Defining Features in Uncertain Unsteady FlowsJune 3, 2016
Uncertain data are widespread in scientific and engineering domains, including computational fluid dynamics, climate, and weather research. And while the topic of uncertainty is being extensively studied, the visualization and analysis of uncertainty remain grand challenges. In particular, methods for visualizing the behavior of uncertain time-varying flow fields have not been well developed.
To address this situation, researchers at Argonne National Laboratory and Ohio State University have extended a standard tool – finite-time Lyapunov exponents, or FTLE – to accommodate uncertainty.
“Our aim is to enable climate scientists to quantify the uncertainty of both convergent and divergent transport behavior between neighboring particles in a flow. This information can help understand the uncertainty of key features such as eddies and flow segmentation in simulations of atmospheric and oceanic processes,” said Hanqi Guo, a postdoctoral appointee in Argonne’s Mathematics and Computer Science Division.
One approach for visualizing uncertain flow involves using vector field topology methods, but these are limited to steady-state data. In other cases scientists use glyphs, or icons, to encode uncertainty information through attributes such as shape and size. However, such methods are usually limited to two-dimensional or small three-dimensional datasets and are not feasible for complex, 3D time-varying datasets characteristic of large atmospheric simulations.
Instead, the Argonne–Ohio State team turned to FTLE-based visualization. The team formulated a probabilistic framework for FTLE computation that involves two new concepts. First, the researchers derive what they call U-FTLE, a statistical representation (e.g., using the mean or standard deviation) of FTLE values in uncertain unsteady flows. The ridges of FTLE fields are used to derive what is called a U-LCS field – uncertain Lagrangian coherent structures indicating the boundaries between attracting or repelling particles in a flow. Ridges segmenting the flow field can then be extracted with density estimation algorithms.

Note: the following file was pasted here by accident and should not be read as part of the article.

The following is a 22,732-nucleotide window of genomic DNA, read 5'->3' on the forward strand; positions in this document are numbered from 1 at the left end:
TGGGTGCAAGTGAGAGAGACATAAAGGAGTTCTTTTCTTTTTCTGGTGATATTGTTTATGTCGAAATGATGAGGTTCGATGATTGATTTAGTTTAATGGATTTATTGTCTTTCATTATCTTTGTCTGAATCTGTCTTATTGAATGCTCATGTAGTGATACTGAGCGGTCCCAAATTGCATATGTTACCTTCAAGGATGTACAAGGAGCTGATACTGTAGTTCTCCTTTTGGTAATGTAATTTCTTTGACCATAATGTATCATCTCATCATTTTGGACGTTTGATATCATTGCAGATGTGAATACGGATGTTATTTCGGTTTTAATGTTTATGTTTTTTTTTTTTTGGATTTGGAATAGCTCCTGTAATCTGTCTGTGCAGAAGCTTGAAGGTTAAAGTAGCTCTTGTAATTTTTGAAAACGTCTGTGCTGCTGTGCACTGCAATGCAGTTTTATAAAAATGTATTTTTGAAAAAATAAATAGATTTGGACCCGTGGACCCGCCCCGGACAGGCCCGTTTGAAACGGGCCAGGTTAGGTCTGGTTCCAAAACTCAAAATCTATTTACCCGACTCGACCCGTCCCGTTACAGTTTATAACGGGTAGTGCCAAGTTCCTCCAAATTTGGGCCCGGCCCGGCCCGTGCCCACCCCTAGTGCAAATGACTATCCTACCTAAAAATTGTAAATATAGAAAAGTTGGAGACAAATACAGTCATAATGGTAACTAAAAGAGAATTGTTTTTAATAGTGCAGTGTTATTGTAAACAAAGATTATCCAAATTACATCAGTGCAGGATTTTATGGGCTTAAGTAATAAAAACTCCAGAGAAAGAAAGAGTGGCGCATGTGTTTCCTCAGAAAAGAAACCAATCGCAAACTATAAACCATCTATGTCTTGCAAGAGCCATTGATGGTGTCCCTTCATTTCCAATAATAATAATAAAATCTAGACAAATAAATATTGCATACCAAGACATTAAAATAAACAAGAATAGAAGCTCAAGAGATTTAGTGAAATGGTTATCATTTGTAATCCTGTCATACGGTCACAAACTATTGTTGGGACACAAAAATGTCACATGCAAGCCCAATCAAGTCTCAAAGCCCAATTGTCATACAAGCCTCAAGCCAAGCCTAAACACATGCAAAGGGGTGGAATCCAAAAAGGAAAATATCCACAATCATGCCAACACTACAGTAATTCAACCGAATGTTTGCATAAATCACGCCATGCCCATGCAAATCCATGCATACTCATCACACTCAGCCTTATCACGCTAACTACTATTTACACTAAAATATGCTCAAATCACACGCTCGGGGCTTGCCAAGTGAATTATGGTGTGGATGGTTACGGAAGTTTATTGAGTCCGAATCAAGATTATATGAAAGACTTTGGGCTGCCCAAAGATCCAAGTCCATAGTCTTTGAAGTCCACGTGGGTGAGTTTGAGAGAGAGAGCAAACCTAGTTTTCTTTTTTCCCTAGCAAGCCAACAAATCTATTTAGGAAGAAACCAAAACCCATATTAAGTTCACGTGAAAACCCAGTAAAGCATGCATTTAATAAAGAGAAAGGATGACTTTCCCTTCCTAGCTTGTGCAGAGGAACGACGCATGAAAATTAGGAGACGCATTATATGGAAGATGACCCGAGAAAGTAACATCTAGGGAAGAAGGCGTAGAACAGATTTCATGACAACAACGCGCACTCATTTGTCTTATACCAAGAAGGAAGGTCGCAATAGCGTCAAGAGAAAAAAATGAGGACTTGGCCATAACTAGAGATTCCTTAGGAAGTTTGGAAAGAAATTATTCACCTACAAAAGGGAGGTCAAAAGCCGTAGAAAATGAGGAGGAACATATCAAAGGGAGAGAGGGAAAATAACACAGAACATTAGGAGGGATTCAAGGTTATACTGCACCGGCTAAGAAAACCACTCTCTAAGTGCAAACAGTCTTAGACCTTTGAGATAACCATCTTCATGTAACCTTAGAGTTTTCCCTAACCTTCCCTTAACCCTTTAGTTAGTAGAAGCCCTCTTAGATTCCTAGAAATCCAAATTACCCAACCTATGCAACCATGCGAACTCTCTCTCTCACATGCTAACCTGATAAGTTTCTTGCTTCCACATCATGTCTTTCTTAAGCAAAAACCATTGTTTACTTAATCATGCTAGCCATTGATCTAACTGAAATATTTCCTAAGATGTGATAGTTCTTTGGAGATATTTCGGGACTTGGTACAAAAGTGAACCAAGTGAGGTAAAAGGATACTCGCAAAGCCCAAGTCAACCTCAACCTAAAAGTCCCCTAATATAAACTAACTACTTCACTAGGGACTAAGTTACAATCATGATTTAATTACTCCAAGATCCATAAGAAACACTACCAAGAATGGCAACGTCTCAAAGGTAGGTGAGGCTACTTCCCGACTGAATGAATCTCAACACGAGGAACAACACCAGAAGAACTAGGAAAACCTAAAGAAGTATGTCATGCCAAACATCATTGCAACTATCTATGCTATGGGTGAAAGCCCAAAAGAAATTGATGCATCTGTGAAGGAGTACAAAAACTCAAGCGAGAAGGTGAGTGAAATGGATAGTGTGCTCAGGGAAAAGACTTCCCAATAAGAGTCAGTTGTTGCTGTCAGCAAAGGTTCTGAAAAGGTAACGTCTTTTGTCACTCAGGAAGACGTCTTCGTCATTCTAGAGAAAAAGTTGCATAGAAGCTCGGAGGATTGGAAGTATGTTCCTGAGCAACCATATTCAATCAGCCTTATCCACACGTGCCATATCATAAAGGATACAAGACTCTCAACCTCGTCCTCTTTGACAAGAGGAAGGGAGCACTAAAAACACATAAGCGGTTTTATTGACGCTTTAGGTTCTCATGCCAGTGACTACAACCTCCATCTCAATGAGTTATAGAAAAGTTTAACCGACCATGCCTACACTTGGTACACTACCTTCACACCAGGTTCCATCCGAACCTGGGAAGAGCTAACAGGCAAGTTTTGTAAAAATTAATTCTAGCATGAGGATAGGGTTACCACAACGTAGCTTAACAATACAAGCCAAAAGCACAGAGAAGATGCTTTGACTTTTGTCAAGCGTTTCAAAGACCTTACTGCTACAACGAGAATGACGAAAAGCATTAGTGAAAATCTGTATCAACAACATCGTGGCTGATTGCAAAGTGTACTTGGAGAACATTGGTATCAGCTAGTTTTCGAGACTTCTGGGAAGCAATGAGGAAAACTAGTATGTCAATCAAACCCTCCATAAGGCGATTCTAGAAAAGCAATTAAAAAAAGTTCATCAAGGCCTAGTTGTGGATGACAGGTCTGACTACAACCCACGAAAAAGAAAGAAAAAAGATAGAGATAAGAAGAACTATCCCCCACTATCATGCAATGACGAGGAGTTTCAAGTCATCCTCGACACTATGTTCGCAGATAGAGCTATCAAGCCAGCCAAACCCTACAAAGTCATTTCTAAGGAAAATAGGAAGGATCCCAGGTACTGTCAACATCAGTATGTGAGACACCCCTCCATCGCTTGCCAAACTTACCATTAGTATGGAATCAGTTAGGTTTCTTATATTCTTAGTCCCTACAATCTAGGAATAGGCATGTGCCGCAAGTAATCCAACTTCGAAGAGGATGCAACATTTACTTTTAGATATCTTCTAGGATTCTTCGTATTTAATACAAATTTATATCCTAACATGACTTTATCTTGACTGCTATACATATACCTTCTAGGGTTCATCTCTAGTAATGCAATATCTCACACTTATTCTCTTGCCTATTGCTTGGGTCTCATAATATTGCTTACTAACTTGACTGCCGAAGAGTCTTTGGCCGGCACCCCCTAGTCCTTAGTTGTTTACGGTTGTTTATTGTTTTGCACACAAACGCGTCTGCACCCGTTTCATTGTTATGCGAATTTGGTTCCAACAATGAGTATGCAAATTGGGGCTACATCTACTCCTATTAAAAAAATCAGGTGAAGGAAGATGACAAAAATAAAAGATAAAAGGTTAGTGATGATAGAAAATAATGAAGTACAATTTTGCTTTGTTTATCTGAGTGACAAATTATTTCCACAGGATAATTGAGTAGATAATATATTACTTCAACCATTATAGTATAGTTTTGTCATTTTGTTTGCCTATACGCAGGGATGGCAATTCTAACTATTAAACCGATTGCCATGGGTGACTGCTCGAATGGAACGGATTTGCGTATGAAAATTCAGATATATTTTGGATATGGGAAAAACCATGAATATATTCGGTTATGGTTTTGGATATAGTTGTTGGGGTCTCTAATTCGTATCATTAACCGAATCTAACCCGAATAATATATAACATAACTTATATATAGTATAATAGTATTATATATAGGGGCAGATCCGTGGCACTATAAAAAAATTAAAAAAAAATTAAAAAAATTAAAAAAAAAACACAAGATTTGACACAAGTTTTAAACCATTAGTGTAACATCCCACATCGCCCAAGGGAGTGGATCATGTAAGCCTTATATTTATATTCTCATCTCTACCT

The terminology may seem confusing, admitted Guo, but he emphasized that the concepts are important and complementary. Indeed, results from tests with real-world datasets show that the combination of U-FTLE and U-LCS can provide new insights into transport behaviors.
For example, in one experiment with data from Hurricane Isabel, the researchers showed that U-FTLE captures details between the hurricane eye and wall more authentically than do conventional methods, which often drop steps for further analysis in order to alleviate the high storage cost in scientific simulations. In another experiment involving a Weather Research and Forecasting model, the researchers generated an ensemble (Fig. 1) from several forecasts of the same point in time and modeled the uncertainty of the wind field using U-LCS and U-FTLE. The visualizations revealed that most of the uncertainty occurred in areas of steep vertical convection.
“The techniques give a quantitative and mathematically robust way to show three-dimensional uncertain flow in an manner that can highlight important structures in that atmosphere for researchers” said Scott Collis, an atmospheric scientist in Argonne’s Environmental Science division. And while the examples cited feature weather applications, Collis and his colleagues believe that the techniques can be applied to ensembles of high-resolution climate models to show uncertainty in features of the general circulation and the errors caused by temporal and spatial sampling.
For further information, see the paper by H. Guo, W. He, T. Peterka, H-W Shen, S. M. Collis, and J. J. Helmus, “FTLE and LCS in uncertain unsteady flows,” IEEE Transactions of Visualization and Computer Graphics, 22, no. 6 (2016) 1672-1682 (http://ieeexplore.ieee.org/xpl/articleDetails.jsp?arnumber=7422124).